One of the reasonable demands David Cameron is presenting to the rest of the European Union is that national parliaments should have more say in how Europe is run. There are roughly 10,000 national parliamentarians – lower and upper houses – in the 28 EU member states.
Instead 750 members of the European Parliament claim exclusive elected and parliamentary oversight and jurisdiction over any legislation emanating from Brussels.
Given that about up to 150 of the MEPs are – to use Nick Clegg’s immortal description ‘nutters, anti-semites and homophobes’ – the assertion that the rest of the MEPs represent the European demos is not convincing, all the more so as participation in European Parliament elections has fallen at every election since the first one in 1979.
There are many dedicated and skilled men and women in the European Parliament and there are more women MEPs as a share of the total than there are women MPs in the Commons, so Westminster is in no position to lecture.
British Labour and Tory MEPs, and in their time Lib Dem MEPs are particularly assiduous, hard-working and promoters of the UK national interest as well as wider European needs.
But there are also able national MPs who could contribute to European Policy making and ensure that the House of Commons and other national parliaments to do not feel excluded from decisions taken at an EU level which impact their constituents.
Of course the idea that every national parliament can veto any bit of EU legislation is does not like (even if 27 other member states are content) is a nonsense. The UK has formed coalitions to force through EU directives and laws that supersede national customs and practices, often protectionist.
If each of 27 national parliaments could veto EU measures in Britain’s interests the UK would be the first to protest.
The call by the CBI for more single market or the proposed Capital Markets Union which the UK Commissioner, Lord Jonathan Hill, is working on cannot happen without more Europe, in the sense of rules from Brussels which take precedence over national laws and practices.
But here are ten measures David Cameron, working with Speaker John Bercow and the all Commons parties could introduce tomorrow to give the British parliament more power.
1) Re-introduce the full-day debate on the EU at the time of the EU Council meeting. This was oddly abolished by Cameron when he became Prime Minister.
2) Ensure that all Select Committees have a EU sub-committee properly staffed and that Ministers go before such committees before travelling to vote in Brussels on EU policy and directives.
3) Create working parties of MPs and MEPs to produce reports on specific problems like handling migration, car emissions, policy towards Russia and so forth. These can be laid before the House and be factual investigations avoiding either party polemics or pro- or anti-EU position taking.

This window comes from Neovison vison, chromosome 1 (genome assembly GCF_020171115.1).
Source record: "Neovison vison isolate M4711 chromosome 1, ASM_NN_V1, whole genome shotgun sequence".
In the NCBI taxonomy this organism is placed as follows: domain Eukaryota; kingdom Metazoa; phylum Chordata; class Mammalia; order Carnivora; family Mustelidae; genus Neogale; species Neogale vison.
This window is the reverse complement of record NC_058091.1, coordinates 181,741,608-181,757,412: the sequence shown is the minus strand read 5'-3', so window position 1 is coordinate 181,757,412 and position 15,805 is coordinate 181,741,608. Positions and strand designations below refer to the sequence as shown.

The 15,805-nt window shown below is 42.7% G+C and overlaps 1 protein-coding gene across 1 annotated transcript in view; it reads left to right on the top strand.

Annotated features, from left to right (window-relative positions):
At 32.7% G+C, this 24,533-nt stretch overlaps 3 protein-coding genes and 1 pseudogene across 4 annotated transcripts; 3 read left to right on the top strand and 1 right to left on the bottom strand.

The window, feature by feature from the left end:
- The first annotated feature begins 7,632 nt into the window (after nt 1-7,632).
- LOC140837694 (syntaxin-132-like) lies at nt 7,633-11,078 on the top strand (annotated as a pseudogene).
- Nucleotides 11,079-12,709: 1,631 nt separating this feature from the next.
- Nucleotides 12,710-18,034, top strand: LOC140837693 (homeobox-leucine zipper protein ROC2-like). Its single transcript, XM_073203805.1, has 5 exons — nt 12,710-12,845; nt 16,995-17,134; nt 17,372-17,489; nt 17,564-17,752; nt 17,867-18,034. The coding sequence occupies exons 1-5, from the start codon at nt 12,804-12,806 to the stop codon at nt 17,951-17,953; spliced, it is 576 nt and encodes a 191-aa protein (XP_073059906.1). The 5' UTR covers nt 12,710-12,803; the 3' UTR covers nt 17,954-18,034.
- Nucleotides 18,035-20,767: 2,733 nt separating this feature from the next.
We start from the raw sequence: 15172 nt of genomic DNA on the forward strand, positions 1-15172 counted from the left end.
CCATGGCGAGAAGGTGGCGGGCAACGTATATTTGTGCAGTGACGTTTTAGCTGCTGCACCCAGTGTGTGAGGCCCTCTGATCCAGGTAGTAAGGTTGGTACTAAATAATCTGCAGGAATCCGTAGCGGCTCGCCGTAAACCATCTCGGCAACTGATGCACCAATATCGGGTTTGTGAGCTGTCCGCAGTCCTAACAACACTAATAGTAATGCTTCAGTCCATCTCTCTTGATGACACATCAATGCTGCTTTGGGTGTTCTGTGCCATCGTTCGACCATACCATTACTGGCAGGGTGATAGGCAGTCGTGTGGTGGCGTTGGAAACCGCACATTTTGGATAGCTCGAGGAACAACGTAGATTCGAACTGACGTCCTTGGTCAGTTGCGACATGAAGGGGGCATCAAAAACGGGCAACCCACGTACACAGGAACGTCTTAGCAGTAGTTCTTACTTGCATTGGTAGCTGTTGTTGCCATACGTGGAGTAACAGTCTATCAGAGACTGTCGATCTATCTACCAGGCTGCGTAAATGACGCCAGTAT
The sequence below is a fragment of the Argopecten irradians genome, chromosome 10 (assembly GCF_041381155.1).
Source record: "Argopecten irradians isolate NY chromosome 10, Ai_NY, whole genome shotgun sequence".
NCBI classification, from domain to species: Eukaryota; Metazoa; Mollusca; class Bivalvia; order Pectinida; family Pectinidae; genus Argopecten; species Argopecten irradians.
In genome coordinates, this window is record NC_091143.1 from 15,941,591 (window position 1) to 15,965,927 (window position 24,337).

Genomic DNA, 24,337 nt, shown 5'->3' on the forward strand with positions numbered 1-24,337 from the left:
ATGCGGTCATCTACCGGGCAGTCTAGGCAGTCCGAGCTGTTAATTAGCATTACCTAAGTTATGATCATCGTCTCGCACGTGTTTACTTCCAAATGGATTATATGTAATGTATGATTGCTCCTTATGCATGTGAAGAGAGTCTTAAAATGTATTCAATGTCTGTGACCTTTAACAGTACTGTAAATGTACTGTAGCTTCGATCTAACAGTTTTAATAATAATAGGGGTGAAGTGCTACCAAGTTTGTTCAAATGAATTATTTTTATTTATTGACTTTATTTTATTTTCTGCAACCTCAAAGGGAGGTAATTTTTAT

4) Increase support for bi-lateral All Party Parliamentary Group with the 27 other EU members states or widen it to include Council of Europe member states. Most of these groups consist of the same people on the same circuit with only as much support as some outside sponsor will provide. MPs should be tasked to become knowledgeable about the politics of other EU member states.
5) Provide European short-style money for all parties in the Commons to strengthen inter-party links. The main parties are woefully under-staffed and under-funded for doing core party networking with sister parties in the EU. Germany, France, and Nordic countries all provide modest public funding for this work as a way of increasing the political knowledge base of their parliamentarians and parties.
6) Stop treating any trip by an MP abroad as a junket or suspicious. Under extended travel provisions, MPs can go on any number of visits inside the UK to places where they have an interest and of course use the different allowances to hire staff or buy in research on domestic issues.
7) Invite MEPs to sit on Select Committees as non-voting members.
8) Encourage language learning with time off the whip, save in emergencies to go on insertion language training courses paid for as part of a professional training scheme.
9) Place younger MPs with a future on the Council of Europe delegation as a way of learning about other European nation-states and their politics.
10) Put copies of main European newspapers in the tea-room newspaper racks as well as weeklies like Politico. Le Monde is available but if you want to find out about Germany, Spain, Italy it is difficult.